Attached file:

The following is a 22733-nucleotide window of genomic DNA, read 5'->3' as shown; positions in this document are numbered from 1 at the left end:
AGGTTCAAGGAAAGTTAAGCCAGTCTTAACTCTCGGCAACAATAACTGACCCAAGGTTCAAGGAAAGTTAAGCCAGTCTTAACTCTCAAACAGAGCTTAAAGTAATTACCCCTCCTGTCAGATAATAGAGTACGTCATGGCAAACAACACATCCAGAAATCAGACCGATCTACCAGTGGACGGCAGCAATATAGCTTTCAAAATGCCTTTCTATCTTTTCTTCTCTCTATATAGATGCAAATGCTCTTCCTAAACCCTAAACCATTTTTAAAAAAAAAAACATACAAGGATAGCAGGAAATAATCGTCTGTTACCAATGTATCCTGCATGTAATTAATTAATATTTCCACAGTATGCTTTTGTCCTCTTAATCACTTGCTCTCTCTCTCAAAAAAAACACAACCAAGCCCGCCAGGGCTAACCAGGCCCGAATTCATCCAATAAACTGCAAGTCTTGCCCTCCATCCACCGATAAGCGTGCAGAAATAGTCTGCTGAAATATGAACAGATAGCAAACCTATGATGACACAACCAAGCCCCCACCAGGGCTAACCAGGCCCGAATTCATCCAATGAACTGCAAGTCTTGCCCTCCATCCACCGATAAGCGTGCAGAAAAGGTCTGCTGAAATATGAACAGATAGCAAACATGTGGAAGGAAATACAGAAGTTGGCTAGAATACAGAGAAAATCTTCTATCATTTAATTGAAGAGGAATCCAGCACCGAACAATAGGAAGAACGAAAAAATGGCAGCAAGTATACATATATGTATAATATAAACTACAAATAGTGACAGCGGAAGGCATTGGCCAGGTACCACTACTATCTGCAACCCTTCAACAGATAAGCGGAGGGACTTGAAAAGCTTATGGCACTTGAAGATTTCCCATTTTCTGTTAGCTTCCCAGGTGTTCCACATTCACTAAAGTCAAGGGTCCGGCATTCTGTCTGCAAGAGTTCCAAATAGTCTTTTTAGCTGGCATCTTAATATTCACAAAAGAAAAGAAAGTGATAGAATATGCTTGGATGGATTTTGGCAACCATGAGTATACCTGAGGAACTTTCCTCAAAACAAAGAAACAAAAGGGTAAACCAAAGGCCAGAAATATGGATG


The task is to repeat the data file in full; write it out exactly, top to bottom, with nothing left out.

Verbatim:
The following is a 22733-nucleotide window of genomic DNA, read 5'->3' as shown; positions in this document are numbered from 1 at the left end:
AGGTTCAAGGAAAGTTAAGCCAGTCTTAACTCTCGGCAACAATAACTGACCCAAGGTTCAAGGAAAGTTAAGCCAGTCTTAACTCTCAAACAGAGCTTAAAGTAATTACCCCTCCTGTCAGATAATAGAGTACGTCATGGCAAACAACACATCCAGAAATCAGACCGATCTACCAGTGGACGGCAGCAATATAGCTTTCAAAATGCCTTTCTATCTTTTCTTCTCTCTATATAGATGCAAATGCTCTTCCTAAACCCTAAACCATTTTTAAAAAAAAAAACATACAAGGATAGCAGGAAATAATCGTCTGTTACCAATGTATCCTGCATGTAATTAATTAATATTTCCACAGTATGCTTTTGTCCTCTTAATCACTTGCTCTCTCTCTCAAAAAAAACACAACCAAGCCCGCCAGGGCTAACCAGGCCCGAATTCATCCAATAAACTGCAAGTCTTGCCCTCCATCCACCGATAAGCGTGCAGAAATAGTCTGCTGAAATATGAACAGATAGCAAACCTATGATGACACAACCAAGCCCCCACCAGGGCTAACCAGGCCCGAATTCATCCAATGAACTGCAAGTCTTGCCCTCCATCCACCGATAAGCGTGCAGAAAAGGTCTGCTGAAATATGAACAGATAGCAAACATGTGGAAGGAAATACAGAAGTTGGCTAGAATACAGAGAAAATCTTCTATCATTTAATTGAAGAGGAATCCAGCACCGAACAATAGGAAGAACGAAAAAATGGCAGCAAGTATACATATATGTATAATATAAACTACAAATAGTGACAGCGGAAGGCATTGGCCAGGTACCACTACTATCTGCAACCCTTCAACAGATAAGCGGAGGGACTTGAAAAGCTTATGGCACTTGAAGATTTCCCATTTTCTGTTAGCTTCCCAGGTGTTCCACATTCACTAAAGTCAAGGGTCCGGCATTCTGTCTGCAAGAGTTCCAAATAGTCTTTTTAGCTGGCATCTTAATATTCACAAAAGAAAAGAAAGTGATAGAATATGCTTGGATGGATTTTGGCAACCATGAGTATACCTGAGGAACTTTCCTCAAAACAAAGAAACAAAAGGGTAAACCAAAGGCCAGAAATATGGATG